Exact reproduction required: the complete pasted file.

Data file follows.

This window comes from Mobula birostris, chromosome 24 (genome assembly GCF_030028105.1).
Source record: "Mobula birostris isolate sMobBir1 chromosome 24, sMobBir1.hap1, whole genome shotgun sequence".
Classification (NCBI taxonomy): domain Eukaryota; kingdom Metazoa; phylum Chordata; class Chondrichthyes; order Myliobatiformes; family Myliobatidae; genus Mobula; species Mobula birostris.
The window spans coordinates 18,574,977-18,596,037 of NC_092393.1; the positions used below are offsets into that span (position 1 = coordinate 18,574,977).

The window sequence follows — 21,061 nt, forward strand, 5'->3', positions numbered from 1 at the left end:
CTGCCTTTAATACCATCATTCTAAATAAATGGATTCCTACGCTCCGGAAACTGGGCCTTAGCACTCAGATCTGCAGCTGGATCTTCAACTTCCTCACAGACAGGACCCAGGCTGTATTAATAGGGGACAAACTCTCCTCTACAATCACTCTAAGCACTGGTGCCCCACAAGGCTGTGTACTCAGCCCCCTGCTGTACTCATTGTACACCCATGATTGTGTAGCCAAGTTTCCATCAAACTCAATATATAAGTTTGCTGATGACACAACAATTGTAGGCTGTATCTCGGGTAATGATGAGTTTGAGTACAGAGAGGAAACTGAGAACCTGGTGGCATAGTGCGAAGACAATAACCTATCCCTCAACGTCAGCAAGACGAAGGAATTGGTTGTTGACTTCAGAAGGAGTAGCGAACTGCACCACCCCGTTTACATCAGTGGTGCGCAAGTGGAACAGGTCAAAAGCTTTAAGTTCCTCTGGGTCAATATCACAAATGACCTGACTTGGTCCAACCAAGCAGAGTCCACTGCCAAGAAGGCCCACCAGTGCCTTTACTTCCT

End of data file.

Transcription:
This window comes from Mobula birostris, chromosome 24 (genome assembly GCF_030028105.1).
Source record: "Mobula birostris isolate sMobBir1 chromosome 24, sMobBir1.hap1, whole genome shotgun sequence".
Classification (NCBI taxonomy): domain Eukaryota; kingdom Metazoa; phylum Chordata; class Chondrichthyes; order Myliobatiformes; family Myliobatidae; genus Mobula; species Mobula birostris.
The window spans coordinates 18,574,977-18,596,037 of NC_092393.1; the positions used below are offsets into that span (position 1 = coordinate 18,574,977).

The window sequence follows — 21,061 nt, forward strand, 5'->3', positions numbered from 1 at the left end:
CTGCCTTTAATACCATCATTCTAAATAAATGGATTCCTACGCTCCGGAAACTGGGCCTTAGCACTCAGATCTGCAGCTGGATCTTCAACTTCCTCACAGACAGGACCCAGGCTGTATTAATAGGGGACAAACTCTCCTCTACAATCACTCTAAGCACTGGTGCCCCACAAGGCTGTGTACTCAGCCCCCTGCTGTACTCATTGTACACCCATGATTGTGTAGCCAAGTTTCCATCAAACTCAATATATAAGTTTGCTGATGACACAACAATTGTAGGCTGTATCTCGGGTAATGATGAGTTTGAGTACAGAGAGGAAACTGAGAACCTGGTGGCATAGTGCGAAGACAATAACCTATCCCTCAACGTCAGCAAGACGAAGGAATTGGTTGTTGACTTCAGAAGGAGTAGCGAACTGCACCACCCCGTTTACATCAGTGGTGCGCAAGTGGAACAGGTCAAAAGCTTTAAGTTCCTCTGGGTCAATATCACAAATGACCTGACTTGGTCCAACCAAGCAGAGTCCACTGCCAAGAAGGCCCACCAGTGCCTTTACTTCCT